Chinese President Xi Jinping (R) and Brazil’s President Luiz Inacio Lula da Silva shake hands after a signing ceremony at the Great Hall of the People in Beijing on April 14, 2023InternationalIndiaAfricaOleg BurunovThe Brazilian president visiting China can be perceived as a good sign now that more people become frustrated over the US’ dominance in a unipolar world, Dr. Ken Hammond, writer and professor of East Asian and global history at New Mexico State University, told Sputnik. Brazilian President Luiz Inacio Lula da Silva has met his Chinese counterpart Xi Jinping in Beijing. Before departing Brazil earlier this week, Lula pledged that his country is “going to consolidate” its relationship with China.Xi Jinping said after the talks with Lula da Silva that as comprehensive strategic partners, both sides “share extensive common interests”. Xi also underlined that China sees the bilateral relationship as “a high priority on its diplomatic agenda.”“What we’re seeing is that people in countries around the world don’t want to be in a unipolar world dominated by the United States. And they are increasingly seeing China as a viable alternative, not the only alternative, but, you know, as a country that it’s good to work with,” Hammond said.He added that those countries see that “the Chinese are trying to build a new multicentric international order, and that Beijing is trying “to support the development of countries like Brazil through things like the Belt and Road Initiative. It’s just a logical process.”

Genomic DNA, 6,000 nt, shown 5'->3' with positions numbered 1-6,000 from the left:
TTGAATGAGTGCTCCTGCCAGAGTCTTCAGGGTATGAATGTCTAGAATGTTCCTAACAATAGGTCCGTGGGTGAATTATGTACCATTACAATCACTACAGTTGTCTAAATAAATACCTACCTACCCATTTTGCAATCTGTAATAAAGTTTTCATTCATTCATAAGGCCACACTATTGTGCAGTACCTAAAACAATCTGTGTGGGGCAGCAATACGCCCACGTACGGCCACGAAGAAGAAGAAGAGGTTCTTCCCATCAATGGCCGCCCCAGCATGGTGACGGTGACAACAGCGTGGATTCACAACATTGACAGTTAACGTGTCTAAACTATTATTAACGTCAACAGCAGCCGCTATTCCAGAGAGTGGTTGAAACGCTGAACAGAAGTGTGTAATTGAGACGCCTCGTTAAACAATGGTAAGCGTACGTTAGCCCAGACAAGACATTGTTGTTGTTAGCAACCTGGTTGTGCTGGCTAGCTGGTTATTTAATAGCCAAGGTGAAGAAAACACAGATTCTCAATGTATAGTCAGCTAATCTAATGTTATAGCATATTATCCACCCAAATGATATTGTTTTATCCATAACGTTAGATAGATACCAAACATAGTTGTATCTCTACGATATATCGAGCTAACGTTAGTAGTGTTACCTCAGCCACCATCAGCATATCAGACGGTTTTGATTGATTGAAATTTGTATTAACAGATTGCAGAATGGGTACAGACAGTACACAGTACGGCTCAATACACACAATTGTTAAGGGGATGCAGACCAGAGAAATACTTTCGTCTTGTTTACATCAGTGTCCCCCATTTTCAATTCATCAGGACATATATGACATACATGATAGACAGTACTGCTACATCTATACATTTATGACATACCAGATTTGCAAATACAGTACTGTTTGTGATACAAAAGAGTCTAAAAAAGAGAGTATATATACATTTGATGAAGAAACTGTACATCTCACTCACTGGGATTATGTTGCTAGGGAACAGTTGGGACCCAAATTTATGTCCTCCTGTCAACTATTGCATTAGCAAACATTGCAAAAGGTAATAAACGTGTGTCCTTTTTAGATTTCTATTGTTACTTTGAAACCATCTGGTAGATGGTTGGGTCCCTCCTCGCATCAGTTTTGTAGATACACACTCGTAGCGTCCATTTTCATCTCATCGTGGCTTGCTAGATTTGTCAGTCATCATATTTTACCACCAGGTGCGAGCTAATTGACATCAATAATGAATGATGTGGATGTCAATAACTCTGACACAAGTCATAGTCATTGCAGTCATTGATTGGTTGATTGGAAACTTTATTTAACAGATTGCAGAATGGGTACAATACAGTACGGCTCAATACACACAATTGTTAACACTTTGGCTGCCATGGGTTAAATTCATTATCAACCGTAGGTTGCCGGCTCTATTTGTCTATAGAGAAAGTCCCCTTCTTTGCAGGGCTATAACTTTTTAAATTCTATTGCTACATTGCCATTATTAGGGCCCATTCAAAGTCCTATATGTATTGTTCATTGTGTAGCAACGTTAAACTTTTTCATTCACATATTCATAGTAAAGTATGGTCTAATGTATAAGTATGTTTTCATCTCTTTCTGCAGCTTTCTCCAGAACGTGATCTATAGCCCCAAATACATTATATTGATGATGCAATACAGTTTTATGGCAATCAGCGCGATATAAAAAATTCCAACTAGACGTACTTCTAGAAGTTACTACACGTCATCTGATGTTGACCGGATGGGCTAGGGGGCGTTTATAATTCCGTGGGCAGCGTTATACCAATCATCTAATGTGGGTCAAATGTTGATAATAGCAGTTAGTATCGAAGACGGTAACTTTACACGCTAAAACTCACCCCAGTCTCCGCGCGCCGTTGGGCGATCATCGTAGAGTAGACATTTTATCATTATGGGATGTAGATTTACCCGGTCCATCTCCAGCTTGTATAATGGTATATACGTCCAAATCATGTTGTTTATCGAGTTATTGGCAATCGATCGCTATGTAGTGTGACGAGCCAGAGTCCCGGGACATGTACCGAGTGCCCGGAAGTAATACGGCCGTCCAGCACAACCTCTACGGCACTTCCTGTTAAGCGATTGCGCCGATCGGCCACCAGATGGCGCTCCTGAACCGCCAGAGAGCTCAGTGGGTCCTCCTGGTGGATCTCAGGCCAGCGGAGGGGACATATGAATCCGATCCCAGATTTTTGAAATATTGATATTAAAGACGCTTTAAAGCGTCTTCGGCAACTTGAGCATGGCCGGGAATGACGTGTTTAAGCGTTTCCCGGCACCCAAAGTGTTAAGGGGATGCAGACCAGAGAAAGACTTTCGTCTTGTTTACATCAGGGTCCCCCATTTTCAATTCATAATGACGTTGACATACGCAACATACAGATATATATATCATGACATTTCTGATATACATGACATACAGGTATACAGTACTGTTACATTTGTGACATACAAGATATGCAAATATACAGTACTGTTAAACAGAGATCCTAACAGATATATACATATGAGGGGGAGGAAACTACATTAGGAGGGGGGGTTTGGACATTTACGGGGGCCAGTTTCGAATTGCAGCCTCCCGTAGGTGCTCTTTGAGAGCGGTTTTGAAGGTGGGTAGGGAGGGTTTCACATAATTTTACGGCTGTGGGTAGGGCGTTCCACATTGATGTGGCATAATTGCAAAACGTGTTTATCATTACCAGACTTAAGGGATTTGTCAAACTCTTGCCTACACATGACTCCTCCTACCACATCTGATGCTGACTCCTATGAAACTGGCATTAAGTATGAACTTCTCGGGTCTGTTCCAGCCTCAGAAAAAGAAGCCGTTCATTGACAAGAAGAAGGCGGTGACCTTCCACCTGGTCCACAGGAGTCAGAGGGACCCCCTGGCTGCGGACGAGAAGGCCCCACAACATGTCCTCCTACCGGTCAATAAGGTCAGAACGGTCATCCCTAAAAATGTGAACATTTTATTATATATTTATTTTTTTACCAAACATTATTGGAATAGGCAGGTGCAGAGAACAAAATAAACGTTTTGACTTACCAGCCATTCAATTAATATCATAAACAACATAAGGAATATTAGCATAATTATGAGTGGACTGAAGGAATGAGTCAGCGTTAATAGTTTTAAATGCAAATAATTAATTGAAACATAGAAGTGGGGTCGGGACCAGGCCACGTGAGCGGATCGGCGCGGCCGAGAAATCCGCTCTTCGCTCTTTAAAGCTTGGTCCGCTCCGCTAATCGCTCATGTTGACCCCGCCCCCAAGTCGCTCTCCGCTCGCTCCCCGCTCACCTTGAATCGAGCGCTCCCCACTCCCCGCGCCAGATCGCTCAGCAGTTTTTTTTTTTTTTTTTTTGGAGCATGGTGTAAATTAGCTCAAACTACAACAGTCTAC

The professor pointed out that even though the US “continues to act as a great sort of menacing presence," the modern day world remains “on the verge of changing for the better.”
According to him, “people getting together like Lula going to Beijing” are “the good signs of our times.”
China ‘Frustrated’ Over Its Ties With US
In this vein, Hammond pointed to the China-US relationship, which, he said, the PRC is “very frustrated” with.He added that the US “persists in adopting an attitude of hostility” toward China, trying to provoke and demonize the country, as well as “cut off educational contacts and informational exchange with ordinary people.”The expert also commented on the developments in early February, when US Secretary of State Antony Blinken postponed his visit to China over the suspected Chinese balloon in American airspace.Hammond said he thinks it’s “entirely legitimate” for China “to keep people like Blinken a little bit at arm’s length.”“When he [Blinken] has gotten together with Chinese leaders and officials in the past, all he’s done is basically berate them, tell them to get with the American program and kind of try to throw his weight around. So who wants that? Why do you want this guy in the room when you have this ongoing process of building more creative or mutually beneficial relationships with countries where the vast majority of people in the world live?” the professor concluded.